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Brutal, but a bit repetitive. - 87%

CHRISTI_NS_ANITY8, November 3rd, 2008

Envenomed is more than probably the most violent output by Malevolent Creation. Its predecessor, The Fine Art of Murder album displayed a more complex and catchy if we want, approach to this genre and featured a long length, while with this one we return to the sheer power of Eternal and In Cold Blood, but with a better production. Malevolent Creation are now a well-established band in death metal and you cannot go wrong if you are searching for your daily dosage of brutal death metal with always an eye to thrash.

More or less 40 minutes of music are perfect to enclose eleven tracks that point everything on the sheer assault of the instruments. I’ve always considered this album as an almost grind/death one because there’s no time to rest here and no will to slow down even for a minute. Everything is conceived by crazy minds to be brutal and heavy and “Homicidal Rent” is ready to explode at the beginning of this massacre. The production is pounding and all the instruments are simply devastating in volumes, distortion and power. The blast beats by the always great Dave Culross are furious and relentless, with his maniacal precision.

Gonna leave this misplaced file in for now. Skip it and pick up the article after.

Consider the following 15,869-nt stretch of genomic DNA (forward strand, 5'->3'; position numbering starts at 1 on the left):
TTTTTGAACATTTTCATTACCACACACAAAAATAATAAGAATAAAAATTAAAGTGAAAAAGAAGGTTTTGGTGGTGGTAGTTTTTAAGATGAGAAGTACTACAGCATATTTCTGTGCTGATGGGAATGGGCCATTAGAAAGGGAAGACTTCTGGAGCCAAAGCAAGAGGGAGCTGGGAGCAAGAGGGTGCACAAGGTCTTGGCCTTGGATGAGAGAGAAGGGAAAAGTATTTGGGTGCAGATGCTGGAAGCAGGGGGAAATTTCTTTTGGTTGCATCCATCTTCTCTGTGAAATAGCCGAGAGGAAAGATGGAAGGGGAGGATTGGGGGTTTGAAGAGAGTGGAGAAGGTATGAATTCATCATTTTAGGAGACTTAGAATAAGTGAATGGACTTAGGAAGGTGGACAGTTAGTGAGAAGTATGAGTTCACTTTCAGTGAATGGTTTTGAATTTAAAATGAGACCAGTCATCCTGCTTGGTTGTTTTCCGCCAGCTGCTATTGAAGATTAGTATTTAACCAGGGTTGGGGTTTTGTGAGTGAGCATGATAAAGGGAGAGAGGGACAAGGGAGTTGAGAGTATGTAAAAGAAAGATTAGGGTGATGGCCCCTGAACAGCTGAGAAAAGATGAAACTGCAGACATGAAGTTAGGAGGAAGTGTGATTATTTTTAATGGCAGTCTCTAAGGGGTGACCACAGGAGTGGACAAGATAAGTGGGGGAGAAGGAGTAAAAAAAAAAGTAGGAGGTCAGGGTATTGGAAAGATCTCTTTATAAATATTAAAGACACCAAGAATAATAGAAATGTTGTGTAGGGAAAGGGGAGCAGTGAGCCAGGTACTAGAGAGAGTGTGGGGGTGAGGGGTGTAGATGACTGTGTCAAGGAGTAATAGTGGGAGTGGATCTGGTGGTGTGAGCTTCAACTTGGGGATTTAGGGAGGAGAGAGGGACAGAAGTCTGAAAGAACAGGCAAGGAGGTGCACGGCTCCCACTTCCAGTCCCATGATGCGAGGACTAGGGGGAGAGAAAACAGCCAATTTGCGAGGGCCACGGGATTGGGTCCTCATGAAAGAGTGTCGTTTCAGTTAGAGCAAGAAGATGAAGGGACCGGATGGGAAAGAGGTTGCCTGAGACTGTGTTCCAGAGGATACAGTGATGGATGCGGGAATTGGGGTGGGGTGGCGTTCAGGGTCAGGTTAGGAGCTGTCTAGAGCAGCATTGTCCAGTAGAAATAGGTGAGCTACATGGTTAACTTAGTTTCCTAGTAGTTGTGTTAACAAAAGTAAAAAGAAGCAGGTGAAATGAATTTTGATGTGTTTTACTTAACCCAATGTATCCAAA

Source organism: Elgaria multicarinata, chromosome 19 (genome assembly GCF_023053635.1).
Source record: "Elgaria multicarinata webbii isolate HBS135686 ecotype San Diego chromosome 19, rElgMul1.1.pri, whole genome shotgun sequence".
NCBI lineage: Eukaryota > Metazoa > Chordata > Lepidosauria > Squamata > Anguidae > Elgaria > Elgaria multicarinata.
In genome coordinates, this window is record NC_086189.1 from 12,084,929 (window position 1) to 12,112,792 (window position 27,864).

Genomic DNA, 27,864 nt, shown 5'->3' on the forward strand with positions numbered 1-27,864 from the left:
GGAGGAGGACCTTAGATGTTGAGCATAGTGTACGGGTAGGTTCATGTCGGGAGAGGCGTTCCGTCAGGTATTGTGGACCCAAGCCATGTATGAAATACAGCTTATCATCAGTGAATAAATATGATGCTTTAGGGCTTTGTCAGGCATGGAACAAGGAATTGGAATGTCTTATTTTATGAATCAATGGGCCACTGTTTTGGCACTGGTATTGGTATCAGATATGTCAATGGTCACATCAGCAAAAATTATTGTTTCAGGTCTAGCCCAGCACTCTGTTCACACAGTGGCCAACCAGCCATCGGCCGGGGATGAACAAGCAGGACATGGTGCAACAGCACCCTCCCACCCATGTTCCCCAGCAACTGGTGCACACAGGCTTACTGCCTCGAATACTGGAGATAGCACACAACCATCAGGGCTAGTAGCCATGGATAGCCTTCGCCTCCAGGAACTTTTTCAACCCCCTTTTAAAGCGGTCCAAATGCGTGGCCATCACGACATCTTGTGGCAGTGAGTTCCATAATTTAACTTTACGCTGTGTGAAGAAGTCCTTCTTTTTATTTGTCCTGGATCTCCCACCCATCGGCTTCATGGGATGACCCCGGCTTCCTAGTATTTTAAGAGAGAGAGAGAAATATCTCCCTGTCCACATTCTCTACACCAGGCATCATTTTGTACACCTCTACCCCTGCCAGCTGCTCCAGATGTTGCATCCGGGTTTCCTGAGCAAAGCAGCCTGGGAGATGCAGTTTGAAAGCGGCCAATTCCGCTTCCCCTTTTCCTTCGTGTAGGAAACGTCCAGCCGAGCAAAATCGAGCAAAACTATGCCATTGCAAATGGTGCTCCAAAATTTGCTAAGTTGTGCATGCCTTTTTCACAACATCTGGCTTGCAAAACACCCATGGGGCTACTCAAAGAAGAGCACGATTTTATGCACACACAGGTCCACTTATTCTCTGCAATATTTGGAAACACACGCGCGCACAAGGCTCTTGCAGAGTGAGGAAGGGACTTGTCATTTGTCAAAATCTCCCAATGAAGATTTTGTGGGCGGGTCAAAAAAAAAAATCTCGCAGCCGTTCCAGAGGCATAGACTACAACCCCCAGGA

Even the more mid-paced moments are full of riffs, stop and go and up tempo parts. Some catchy choruses are actually welcomed and they take lots of their catchiness from The Fine Art of Murder album. Brett is always very good at vocals with his raspy, suffered and angry tonality. His vocals are here to stay, branding each passage and part. The guitars work is simply direct, heavy and blasting. In some parts we can find a small spirit to embrace some melodies, but everything in this case is short and we can have a good example with “Kill Zone”. The melodies are sad but they last for few seconds and they are always covered with blast beats and up tempo parts.

“Halved” is bombastic when the blast beats enter after the dark arpeggios by the beginning, while “Serial Dementia” is on total fast tempo with blast beats and simpler, more direct riffage. “Bloodline Severed” is even greater for the break in the middle where the melodies return a bit over a carpet of fast bass drum beats and we can find even a good solo. Kyle Symons does the backing vocals on “Pursuit Revised” and I’ve always loved his growling style (check out his immense work with Hateplow band). The bass notes are more evident and audible on “Conflict” that featured also another heavy quantity of brutality.

The other songs follow the rest of the album and probably this is the main problem of this effort. Everything is brutal yes, but with The Fine Art of Murder this band makes us notice their goodness even during the more mid-paced moments, while in this case we cannot find them anymore. Apart from that I’ve always found something incomplete on the albums by this band, but here the songs are a bit too much similar and the boredom can invade us in some parts. There are really few albums that can be fantastic in this genre from the beginning till the end…don’t get me wrong, this is a good album but I’d have liked more variety since a quite big part of these fast songs is repetitive and doesn’t really stand out from the rest…